Sudhir Menon HUF vs. ACIT (ITAT Mumbai)

DATE: (Date of pronouncement)
DATE: March 17, 2014 (Date of publication)

Click here to download the judgement (sudhir_menon_56_2_shares.pdf)

S. 56(2)(vii) does not apply to bonus & rights shares offered on a proportionate basis even if the offer price is less than the FMV of the shares

The assessee held 15,000 shares in Dorf Ketal Chemicals Pvt. Ltd representing 4.98% of the share capital. Pursuant to a further issue, it was allotted 1,94,000 shares at the face value rate of Rs.100 each, on a proportionate basis. The AO held that as the book value of the shares was Rs.1,538 per share, computed under Rules 11U & 11UA), the difference of Rs.1,438 per share (aggregating Rs. 27.89 crore) was “inadequate consideration” and assessable to tax u/s 56(2)(vii)(c). This was upheld by the CIT(A). On appeal by the assessee to the Tribunal HELD allowing the appeal:

S. 56(2)(vii)(c) (ii) provides that where an individual or a HUF receives any property for a consideration which is less than the FMV of the property, the difference shall be assessed as income of the recipient. S. 56(2)(vii) does not apply to the issue of bonus shares because there is a mere capitalization of profit by the issuing-company and there is neither any increase nor decrease in the wealth of the shareholder as his percentage holding remains constant. The same argument applies pari materia to the issue of additional shares to the extent it is proportional to the existing share-holding because to the extent the value of the property in the additional shares is derived from that of the existing shareholding, on the basis of which the same are allotted, no additional property can be said to have been received by the shareholder. The fall in the value of the existing holding has to be taken into account. As long as there is no disproportionate allotment, i.e., shares are allotted pro-rata to the shareholders, based on their existing holdings, there is no scope for any property being received by them on the said allotment of shares; there being only an apportionment of the value of their existing holding over a larger number of shares. There is, accordingly, no question of s. 56(2)(vii)(c) getting attracted in such a case. A higher than proportionate or a non-uniform allotment though would attract the rigor of the provision to the extent of the disproportionate allotment and by suitably factoring in the decline in the value of the existing holding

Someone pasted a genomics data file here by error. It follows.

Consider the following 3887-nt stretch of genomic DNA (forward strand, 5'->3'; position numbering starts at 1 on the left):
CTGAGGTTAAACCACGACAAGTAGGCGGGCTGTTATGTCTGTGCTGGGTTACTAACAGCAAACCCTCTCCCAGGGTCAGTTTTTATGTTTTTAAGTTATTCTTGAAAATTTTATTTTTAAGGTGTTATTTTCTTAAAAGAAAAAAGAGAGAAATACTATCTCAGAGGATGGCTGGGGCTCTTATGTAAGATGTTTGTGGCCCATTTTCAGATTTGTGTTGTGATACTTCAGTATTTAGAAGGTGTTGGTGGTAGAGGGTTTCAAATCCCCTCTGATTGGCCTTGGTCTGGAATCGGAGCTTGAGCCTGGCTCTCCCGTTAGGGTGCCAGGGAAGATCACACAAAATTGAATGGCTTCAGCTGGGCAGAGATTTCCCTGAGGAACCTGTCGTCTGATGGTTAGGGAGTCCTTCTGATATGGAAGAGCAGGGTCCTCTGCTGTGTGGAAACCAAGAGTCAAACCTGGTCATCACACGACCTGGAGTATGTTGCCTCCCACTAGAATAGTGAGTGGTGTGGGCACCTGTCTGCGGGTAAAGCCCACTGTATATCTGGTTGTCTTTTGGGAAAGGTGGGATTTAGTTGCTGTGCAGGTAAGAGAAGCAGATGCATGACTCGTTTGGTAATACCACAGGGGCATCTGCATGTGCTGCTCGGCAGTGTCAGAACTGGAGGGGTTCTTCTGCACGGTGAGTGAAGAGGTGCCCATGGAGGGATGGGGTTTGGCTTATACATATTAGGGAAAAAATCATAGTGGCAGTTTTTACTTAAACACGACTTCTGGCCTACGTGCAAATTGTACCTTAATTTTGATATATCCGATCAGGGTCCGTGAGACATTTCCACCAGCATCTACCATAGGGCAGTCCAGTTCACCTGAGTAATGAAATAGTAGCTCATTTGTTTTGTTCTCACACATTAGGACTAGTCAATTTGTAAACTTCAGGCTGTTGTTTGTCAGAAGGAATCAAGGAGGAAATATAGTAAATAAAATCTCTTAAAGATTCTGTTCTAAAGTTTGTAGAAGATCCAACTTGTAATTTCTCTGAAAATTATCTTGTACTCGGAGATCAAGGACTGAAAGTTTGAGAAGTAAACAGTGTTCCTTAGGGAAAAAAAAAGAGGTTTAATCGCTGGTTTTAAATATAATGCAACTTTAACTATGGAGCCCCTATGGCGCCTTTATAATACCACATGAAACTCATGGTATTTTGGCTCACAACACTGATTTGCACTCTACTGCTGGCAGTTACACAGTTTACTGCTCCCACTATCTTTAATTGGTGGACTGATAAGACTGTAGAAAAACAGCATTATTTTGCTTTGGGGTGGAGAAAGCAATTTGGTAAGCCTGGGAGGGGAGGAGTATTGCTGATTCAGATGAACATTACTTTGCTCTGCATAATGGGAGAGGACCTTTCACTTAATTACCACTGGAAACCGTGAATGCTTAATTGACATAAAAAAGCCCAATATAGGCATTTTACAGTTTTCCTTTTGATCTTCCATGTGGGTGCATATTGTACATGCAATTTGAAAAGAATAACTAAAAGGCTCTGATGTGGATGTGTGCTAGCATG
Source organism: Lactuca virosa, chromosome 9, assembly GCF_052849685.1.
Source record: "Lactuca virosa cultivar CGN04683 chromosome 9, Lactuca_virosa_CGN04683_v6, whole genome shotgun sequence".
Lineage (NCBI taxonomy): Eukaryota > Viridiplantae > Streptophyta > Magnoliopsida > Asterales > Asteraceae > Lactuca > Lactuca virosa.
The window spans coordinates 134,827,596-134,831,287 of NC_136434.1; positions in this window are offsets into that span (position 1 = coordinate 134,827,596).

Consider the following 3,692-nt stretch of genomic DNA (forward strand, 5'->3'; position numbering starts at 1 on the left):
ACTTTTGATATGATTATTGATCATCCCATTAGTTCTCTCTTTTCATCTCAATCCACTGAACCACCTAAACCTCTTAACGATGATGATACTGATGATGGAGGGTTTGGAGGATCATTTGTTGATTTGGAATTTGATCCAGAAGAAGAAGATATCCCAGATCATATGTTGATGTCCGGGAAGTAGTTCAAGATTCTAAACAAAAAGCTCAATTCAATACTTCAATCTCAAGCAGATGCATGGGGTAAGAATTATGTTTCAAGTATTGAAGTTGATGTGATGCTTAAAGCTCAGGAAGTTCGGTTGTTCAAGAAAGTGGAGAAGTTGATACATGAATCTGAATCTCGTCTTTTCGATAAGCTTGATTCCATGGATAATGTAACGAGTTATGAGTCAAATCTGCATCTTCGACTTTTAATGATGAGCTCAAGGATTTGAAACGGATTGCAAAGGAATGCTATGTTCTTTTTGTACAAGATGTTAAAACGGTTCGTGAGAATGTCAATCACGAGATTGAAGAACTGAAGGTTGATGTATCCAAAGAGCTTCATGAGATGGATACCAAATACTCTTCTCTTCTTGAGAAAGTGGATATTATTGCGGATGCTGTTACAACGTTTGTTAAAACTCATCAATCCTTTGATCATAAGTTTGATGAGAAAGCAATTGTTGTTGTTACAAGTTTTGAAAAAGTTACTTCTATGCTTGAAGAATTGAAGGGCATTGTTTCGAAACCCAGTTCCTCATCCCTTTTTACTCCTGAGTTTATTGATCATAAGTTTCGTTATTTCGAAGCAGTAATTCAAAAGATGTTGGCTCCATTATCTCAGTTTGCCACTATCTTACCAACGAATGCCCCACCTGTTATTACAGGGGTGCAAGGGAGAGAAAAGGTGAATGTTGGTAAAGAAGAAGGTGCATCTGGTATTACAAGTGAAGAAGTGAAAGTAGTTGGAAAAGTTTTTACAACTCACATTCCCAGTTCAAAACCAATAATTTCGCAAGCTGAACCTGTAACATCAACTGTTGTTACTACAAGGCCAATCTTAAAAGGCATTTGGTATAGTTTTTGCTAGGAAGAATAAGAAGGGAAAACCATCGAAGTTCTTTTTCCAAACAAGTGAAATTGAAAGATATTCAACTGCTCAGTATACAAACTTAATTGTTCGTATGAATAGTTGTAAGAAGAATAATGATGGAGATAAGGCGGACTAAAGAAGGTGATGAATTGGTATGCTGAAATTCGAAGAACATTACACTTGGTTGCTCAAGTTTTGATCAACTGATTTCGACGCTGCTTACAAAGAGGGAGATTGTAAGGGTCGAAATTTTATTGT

For more on s. 56(2)(vii) see Article 1 and Article 2

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